A parable from the Buddha: A man travelling across a field encountered a tiger. He fled, the tiger after him. Coming to a precipice, he caught hold of the root of a wild vine and swung himself down over the edge. The tiger sniffed at him from above. Trembling, the man looked down to where, far below, another tiger was waiting to eat him. Only the vine sustained him. Two mice, one white and one black, little by little started to gnaw away the vine. The man saw a luscious strawberry near him. Grasping the vine with one hand, he plucked the strawberry with the other. How sweet it tasted!

Proximity to death has a way of instilling wisdom and providing a clarity of perspective that the rest of life often does not provide. There is also an intensification of life that comes with the awareness of one’s approaching end. We may know people who have reported or appeared being the happiest during the interval between being told that they would have only a limited time to live and their death. They use the time to take a look at their bucket list.

What is the process that makes this possible in such a critical time as the spectre of one’s impending death? Perhaps the more appropriate question is: Why do we not live the entire lifetime that precedes the nearness of death with awareness and intensity? The answer could be summed up briefly – the mind. The mind that is so powerful and so necessary in daily life becomes an obstacle when it moves from its function of helping us live efficiently and intelligently into the past and future and takes up residence there. Without the present moment experience, and without the power of our senses available to us, life is dull, boring and wearisome. Imagine the vast difference between tasting a fruit and thinking or talking about it. Think of the difference between enjoying today’s beautiful sunset without thinking of the magnificent one of yesterday.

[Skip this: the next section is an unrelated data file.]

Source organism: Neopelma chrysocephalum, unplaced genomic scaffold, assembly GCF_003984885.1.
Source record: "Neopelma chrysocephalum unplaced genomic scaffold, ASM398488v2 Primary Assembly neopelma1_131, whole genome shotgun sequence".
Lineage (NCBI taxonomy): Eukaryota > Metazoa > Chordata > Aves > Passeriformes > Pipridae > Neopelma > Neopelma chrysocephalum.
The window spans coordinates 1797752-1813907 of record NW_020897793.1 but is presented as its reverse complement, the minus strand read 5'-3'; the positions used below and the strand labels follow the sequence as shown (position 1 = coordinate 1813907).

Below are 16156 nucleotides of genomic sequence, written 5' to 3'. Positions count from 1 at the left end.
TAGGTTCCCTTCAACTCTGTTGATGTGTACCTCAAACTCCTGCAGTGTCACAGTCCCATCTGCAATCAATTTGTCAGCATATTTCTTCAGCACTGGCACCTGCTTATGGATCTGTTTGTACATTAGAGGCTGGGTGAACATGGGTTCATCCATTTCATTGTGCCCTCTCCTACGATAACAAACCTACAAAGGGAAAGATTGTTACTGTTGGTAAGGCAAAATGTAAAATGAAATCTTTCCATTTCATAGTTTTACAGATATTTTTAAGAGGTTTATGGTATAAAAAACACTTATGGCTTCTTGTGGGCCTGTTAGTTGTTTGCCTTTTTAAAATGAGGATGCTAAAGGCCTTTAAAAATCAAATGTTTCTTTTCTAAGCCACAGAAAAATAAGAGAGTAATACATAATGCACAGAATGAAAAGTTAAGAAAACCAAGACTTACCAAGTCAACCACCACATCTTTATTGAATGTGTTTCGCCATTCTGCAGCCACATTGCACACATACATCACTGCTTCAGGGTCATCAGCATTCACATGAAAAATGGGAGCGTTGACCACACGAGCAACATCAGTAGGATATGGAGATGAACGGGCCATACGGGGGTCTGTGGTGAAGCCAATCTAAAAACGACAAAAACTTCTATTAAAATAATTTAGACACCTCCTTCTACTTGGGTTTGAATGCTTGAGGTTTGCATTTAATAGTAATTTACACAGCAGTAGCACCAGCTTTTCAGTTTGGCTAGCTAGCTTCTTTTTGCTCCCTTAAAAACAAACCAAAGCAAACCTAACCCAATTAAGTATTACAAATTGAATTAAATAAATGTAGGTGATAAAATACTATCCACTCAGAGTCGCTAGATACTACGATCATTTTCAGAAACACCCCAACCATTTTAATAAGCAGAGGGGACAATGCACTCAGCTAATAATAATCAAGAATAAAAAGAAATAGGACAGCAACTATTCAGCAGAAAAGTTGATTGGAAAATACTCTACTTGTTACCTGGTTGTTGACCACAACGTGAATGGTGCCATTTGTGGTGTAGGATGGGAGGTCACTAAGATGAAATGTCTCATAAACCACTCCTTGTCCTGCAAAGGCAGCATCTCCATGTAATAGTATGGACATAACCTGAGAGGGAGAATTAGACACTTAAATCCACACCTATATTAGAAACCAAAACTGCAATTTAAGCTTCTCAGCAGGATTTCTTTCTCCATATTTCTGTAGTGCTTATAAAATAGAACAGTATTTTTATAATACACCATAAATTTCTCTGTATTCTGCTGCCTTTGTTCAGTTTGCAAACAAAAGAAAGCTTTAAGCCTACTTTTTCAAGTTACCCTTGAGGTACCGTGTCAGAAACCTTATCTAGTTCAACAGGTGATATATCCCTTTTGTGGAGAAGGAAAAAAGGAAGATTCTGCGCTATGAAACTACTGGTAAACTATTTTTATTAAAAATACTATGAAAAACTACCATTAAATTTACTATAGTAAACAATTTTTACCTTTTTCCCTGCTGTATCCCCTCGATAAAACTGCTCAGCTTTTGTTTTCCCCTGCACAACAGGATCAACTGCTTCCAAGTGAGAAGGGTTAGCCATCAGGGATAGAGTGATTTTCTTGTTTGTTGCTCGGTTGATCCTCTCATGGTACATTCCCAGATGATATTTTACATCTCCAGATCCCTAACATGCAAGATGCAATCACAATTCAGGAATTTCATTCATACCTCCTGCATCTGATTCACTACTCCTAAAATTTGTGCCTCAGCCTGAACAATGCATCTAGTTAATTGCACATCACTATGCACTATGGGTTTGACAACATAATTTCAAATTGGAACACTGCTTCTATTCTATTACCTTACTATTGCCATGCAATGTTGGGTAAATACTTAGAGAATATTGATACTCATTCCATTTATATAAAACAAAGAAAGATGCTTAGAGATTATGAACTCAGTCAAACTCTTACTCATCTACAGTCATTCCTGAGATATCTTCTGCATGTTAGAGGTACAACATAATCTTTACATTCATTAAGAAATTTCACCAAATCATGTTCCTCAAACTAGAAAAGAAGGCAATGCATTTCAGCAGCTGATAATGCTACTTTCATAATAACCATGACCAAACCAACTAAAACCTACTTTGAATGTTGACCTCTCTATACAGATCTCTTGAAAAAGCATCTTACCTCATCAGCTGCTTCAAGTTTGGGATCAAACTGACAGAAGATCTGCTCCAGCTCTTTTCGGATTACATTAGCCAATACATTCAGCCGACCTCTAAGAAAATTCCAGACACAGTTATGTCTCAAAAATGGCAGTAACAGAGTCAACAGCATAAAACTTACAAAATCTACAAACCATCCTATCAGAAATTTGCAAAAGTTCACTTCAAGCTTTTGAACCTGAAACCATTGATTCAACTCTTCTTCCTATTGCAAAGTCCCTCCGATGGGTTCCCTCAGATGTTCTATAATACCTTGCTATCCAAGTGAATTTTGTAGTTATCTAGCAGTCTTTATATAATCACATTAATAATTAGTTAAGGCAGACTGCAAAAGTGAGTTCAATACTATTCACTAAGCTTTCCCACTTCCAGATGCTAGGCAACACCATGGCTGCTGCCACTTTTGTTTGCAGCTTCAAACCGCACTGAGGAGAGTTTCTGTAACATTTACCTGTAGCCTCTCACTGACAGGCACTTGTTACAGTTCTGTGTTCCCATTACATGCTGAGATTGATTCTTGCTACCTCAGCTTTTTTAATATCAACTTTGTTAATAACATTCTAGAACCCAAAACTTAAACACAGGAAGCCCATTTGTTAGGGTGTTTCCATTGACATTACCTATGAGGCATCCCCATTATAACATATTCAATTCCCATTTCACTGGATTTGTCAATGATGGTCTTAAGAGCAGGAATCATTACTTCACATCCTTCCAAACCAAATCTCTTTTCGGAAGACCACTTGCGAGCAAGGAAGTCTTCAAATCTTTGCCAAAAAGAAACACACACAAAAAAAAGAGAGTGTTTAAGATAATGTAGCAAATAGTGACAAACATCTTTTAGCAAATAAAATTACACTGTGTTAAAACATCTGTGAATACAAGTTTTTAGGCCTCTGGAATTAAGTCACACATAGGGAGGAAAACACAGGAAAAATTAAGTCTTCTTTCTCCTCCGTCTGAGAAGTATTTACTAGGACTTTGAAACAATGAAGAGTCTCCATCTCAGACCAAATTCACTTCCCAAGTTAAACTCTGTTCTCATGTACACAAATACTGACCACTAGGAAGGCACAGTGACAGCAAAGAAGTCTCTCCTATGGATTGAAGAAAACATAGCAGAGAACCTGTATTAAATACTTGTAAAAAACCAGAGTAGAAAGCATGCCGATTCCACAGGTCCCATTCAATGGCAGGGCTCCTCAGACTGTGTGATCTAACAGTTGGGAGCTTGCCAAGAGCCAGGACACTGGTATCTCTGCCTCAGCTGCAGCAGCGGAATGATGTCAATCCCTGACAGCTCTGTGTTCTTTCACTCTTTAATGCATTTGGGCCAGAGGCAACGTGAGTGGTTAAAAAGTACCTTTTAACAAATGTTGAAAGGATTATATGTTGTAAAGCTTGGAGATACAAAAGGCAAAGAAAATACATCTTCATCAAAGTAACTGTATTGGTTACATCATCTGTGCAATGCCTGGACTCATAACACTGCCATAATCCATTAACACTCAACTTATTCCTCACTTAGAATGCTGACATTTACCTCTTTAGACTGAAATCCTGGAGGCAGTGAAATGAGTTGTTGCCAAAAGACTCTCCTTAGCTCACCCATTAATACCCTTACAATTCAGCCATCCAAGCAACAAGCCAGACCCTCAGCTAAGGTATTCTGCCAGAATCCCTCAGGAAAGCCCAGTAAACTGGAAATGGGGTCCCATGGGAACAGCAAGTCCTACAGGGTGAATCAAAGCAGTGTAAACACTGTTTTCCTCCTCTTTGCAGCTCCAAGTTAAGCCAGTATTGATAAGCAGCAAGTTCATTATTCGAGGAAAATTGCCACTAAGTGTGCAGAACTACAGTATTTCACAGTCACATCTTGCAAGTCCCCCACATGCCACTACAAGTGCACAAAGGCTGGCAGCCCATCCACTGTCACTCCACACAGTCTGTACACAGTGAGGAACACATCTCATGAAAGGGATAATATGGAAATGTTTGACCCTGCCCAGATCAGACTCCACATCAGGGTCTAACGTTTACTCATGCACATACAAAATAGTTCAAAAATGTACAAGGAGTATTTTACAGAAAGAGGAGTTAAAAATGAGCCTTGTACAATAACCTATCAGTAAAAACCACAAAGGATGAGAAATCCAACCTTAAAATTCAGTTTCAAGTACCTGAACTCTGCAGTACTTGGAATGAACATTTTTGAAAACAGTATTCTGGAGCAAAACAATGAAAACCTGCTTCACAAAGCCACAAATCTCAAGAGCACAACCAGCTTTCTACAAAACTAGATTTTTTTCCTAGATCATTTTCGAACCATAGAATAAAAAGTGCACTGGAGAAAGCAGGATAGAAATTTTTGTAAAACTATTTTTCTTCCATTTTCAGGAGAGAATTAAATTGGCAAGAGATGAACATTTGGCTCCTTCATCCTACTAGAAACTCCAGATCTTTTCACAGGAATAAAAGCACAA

Closely related to this is also the psychological fact of desires, longings and fears that prevent us from experiencing the present moment. Our senses work only in the moment, our minds take flight in time. For us to experience aliveness, our senses have to be awake and present. There is great relevance to the call to lose your mind and come to your senses! For once we get caught in mental games, we do not enjoy what is present. It is no wonder having much comes with no assurance of great happiness. It is not necessarily those who have all they want who enjoy all they experience. Mark Nepo offers this brilliant line: The greedy one gathered all the cherries, while the simple one tasted all the cherries in one.